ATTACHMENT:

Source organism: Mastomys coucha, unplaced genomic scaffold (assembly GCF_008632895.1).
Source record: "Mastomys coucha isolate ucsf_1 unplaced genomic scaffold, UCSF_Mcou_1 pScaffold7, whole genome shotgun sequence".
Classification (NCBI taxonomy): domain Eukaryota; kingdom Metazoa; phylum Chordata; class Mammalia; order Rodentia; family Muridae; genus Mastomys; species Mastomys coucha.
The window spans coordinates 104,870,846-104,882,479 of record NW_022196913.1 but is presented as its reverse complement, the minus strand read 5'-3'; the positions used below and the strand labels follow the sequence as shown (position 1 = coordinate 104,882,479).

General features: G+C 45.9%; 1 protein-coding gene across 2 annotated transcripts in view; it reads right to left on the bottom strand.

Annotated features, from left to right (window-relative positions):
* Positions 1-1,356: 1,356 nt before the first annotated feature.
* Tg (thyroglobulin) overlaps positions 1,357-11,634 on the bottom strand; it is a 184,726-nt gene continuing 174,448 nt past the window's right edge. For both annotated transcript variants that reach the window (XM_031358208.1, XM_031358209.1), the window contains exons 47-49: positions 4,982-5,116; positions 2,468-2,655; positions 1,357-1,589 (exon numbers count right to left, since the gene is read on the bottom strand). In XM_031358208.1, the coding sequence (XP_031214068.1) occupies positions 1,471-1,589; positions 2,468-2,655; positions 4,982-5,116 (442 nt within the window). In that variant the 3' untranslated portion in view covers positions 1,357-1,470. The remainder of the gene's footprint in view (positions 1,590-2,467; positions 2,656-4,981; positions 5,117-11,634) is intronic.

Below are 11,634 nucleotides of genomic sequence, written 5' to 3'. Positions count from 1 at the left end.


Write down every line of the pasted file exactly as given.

Source organism: Mastomys coucha, unplaced genomic scaffold (assembly GCF_008632895.1).
Source record: "Mastomys coucha isolate ucsf_1 unplaced genomic scaffold, UCSF_Mcou_1 pScaffold7, whole genome shotgun sequence".
Classification (NCBI taxonomy): domain Eukaryota; kingdom Metazoa; phylum Chordata; class Mammalia; order Rodentia; family Muridae; genus Mastomys; species Mastomys coucha.
The window spans coordinates 104,870,846-104,882,479 of record NW_022196913.1 but is presented as its reverse complement, the minus strand read 5'-3'; the positions used below and the strand labels follow the sequence as shown (position 1 = coordinate 104,882,479).

General features: G+C 45.9%; 1 protein-coding gene across 2 annotated transcripts in view; it reads right to left on the bottom strand.

Annotated features, from left to right (window-relative positions):
* Positions 1-1,356: 1,356 nt before the first annotated feature.
* Tg (thyroglobulin) overlaps positions 1,357-11,634 on the bottom strand; it is a 184,726-nt gene continuing 174,448 nt past the window's right edge. For both annotated transcript variants that reach the window (XM_031358208.1, XM_031358209.1), the window contains exons 47-49: positions 4,982-5,116; positions 2,468-2,655; positions 1,357-1,589 (exon numbers count right to left, since the gene is read on the bottom strand). In XM_031358208.1, the coding sequence (XP_031214068.1) occupies positions 1,471-1,589; positions 2,468-2,655; positions 4,982-5,116 (442 nt within the window). In that variant the 3' untranslated portion in view covers positions 1,357-1,470. The remainder of the gene's footprint in view (positions 1,590-2,467; positions 2,656-4,981; positions 5,117-11,634) is intronic.

Below are 11,634 nucleotides of genomic sequence, written 5' to 3'. Positions count from 1 at the left end.